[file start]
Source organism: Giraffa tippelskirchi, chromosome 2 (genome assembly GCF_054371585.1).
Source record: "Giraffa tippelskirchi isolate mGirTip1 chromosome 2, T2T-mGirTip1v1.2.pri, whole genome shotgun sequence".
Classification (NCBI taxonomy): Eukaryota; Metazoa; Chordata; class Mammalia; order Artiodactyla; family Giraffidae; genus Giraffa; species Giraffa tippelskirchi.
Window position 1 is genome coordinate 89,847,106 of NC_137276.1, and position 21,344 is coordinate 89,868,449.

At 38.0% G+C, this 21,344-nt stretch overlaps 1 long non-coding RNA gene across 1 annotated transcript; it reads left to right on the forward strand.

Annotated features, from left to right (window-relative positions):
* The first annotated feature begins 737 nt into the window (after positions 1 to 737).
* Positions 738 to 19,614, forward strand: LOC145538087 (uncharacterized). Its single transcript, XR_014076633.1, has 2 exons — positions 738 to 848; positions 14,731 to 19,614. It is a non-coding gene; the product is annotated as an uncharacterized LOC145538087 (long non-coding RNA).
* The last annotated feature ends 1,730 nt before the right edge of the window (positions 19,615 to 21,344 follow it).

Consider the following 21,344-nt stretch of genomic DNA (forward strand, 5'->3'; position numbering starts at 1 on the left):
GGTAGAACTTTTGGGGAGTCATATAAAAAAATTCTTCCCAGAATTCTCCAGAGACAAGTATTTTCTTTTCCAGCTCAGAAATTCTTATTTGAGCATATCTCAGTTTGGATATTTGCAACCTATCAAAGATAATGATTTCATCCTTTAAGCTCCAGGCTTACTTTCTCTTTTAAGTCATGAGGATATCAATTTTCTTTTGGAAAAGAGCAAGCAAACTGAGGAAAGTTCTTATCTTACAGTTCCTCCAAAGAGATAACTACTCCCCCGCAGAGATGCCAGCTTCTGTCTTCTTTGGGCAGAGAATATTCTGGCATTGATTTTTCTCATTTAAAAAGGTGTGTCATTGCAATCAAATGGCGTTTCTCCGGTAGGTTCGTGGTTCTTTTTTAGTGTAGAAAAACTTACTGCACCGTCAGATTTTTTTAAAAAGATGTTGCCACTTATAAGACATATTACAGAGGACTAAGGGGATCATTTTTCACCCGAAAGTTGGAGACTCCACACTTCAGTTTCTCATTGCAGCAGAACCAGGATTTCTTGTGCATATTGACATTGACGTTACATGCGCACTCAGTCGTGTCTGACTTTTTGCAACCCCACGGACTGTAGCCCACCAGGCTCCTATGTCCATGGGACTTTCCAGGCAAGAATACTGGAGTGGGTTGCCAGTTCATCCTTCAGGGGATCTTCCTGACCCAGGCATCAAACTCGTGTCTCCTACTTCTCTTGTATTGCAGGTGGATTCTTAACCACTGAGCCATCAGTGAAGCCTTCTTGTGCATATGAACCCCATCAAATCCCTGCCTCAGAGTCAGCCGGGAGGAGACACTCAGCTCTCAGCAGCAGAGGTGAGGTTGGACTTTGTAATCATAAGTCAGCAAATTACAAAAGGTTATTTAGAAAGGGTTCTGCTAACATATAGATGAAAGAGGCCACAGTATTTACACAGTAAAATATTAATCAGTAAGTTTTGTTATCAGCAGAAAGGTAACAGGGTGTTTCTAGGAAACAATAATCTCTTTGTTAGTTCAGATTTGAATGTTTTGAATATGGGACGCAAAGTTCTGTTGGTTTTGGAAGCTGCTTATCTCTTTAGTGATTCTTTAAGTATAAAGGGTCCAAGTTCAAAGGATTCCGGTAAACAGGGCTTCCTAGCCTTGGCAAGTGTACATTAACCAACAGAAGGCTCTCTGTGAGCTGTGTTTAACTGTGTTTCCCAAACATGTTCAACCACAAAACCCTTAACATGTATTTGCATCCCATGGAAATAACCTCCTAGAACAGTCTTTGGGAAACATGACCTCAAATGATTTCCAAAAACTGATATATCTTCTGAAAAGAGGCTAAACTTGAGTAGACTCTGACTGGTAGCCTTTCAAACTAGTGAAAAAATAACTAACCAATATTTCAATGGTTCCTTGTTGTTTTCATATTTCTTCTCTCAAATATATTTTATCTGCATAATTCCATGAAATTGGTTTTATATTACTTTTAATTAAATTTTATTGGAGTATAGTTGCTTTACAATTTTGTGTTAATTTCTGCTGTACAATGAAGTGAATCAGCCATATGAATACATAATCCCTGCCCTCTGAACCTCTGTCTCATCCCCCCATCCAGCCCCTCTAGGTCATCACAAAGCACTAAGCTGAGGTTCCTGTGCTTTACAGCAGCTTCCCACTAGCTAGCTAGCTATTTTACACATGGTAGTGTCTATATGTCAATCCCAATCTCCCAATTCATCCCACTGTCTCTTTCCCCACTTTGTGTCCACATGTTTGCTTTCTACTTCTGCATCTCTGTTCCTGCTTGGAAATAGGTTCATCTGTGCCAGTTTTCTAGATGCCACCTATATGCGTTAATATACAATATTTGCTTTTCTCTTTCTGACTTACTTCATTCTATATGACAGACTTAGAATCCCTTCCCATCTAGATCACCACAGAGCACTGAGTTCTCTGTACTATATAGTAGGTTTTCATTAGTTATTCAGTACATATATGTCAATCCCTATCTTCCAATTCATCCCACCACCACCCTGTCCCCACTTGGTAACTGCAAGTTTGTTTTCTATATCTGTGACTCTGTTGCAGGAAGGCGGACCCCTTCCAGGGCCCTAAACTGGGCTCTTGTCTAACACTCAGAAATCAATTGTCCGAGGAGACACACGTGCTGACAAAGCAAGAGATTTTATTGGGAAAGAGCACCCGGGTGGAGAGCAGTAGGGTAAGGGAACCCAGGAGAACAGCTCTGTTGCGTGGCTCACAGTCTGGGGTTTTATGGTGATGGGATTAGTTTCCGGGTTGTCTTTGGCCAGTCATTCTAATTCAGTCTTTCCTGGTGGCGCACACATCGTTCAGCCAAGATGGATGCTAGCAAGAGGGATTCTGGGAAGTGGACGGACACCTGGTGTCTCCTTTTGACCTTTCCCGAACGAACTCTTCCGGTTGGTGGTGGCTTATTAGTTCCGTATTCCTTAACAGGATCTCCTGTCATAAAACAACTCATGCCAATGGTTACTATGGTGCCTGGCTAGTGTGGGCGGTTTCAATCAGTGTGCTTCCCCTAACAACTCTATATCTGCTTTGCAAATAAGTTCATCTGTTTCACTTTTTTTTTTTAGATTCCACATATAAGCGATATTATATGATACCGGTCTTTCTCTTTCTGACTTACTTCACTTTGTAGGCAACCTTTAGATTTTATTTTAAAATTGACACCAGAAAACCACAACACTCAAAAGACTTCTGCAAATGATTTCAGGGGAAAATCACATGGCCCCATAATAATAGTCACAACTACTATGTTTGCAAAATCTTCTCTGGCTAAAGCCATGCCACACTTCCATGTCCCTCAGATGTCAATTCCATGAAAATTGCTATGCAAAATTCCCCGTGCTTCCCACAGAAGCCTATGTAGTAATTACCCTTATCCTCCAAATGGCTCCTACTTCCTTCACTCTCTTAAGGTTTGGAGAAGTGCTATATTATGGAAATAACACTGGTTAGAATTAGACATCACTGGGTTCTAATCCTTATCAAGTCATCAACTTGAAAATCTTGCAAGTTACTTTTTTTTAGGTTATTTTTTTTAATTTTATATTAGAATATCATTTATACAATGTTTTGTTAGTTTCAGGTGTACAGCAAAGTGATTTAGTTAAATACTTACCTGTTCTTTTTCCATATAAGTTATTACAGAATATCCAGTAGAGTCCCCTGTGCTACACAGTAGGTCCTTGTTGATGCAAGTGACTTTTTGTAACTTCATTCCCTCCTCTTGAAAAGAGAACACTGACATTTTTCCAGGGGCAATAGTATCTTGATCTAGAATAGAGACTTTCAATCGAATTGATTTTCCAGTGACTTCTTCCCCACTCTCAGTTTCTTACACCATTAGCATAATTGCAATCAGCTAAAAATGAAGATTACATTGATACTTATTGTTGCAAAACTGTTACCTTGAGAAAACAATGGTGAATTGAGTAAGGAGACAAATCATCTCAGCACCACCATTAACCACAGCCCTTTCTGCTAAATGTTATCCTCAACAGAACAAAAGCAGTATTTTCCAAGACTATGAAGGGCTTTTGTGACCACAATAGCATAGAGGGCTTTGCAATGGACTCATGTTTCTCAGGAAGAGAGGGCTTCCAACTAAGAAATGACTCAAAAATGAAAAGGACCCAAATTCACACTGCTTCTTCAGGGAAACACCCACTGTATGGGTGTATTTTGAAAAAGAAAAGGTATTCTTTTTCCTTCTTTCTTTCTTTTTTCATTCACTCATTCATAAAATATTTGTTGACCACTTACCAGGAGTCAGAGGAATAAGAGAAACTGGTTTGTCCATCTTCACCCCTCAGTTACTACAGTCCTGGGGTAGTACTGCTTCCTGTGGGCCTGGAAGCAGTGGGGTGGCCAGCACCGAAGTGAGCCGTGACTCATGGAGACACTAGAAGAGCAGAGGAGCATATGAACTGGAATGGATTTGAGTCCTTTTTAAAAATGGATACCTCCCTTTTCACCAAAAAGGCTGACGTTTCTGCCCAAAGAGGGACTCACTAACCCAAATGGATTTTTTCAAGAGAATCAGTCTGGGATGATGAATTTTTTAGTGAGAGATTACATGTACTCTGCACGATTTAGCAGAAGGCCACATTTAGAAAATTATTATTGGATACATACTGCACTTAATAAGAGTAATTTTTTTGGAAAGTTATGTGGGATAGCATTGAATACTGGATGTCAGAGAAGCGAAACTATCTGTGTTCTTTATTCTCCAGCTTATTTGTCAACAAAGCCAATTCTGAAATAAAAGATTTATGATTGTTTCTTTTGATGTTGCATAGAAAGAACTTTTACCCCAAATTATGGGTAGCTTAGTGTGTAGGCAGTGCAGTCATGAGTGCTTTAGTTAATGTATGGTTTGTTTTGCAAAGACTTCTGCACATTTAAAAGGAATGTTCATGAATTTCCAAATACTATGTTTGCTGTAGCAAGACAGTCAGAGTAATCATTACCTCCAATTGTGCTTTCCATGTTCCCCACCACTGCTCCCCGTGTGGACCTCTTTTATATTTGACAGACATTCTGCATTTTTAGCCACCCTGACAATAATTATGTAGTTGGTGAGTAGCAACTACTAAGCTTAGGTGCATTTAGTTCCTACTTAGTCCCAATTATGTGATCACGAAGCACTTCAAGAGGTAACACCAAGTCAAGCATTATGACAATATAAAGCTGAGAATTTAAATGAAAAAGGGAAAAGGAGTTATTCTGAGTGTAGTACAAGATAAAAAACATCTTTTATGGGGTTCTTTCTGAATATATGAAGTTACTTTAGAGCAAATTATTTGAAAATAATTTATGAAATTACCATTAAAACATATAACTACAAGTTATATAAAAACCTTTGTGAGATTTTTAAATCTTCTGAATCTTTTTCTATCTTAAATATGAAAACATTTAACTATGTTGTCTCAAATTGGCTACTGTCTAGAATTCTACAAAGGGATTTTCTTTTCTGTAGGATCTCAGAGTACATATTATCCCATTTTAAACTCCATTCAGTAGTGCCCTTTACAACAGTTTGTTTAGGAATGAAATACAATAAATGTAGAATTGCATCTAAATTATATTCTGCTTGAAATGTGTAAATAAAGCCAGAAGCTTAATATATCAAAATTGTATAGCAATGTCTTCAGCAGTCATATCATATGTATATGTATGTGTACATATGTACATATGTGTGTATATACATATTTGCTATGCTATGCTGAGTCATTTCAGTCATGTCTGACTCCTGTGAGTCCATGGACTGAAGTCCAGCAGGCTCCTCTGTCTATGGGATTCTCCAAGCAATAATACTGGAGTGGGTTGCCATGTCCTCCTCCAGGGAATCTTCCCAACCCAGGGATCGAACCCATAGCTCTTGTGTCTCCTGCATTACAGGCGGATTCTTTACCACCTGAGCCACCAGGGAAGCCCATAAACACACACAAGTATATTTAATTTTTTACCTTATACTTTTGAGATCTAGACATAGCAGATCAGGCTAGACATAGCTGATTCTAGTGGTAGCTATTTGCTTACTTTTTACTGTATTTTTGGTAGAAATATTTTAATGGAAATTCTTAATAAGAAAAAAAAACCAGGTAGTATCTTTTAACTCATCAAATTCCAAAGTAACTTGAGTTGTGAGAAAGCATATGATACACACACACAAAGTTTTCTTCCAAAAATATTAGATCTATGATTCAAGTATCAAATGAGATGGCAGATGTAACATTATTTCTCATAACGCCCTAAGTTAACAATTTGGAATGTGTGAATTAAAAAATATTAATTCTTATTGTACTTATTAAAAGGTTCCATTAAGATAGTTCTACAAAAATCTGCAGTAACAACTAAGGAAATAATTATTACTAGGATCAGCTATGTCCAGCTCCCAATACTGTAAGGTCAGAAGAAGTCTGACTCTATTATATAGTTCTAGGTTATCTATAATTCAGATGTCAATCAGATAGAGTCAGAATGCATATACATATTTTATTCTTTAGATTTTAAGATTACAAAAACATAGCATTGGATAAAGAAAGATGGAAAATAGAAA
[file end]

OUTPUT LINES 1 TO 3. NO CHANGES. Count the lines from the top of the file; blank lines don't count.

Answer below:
Source organism: Giraffa tippelskirchi, chromosome 2 (genome assembly GCF_054371585.1).
Source record: "Giraffa tippelskirchi isolate mGirTip1 chromosome 2, T2T-mGirTip1v1.2.pri, whole genome shotgun sequence".
Classification (NCBI taxonomy): Eukaryota; Metazoa; Chordata; class Mammalia; order Artiodactyla; family Giraffidae; genus Giraffa; species Giraffa tippelskirchi.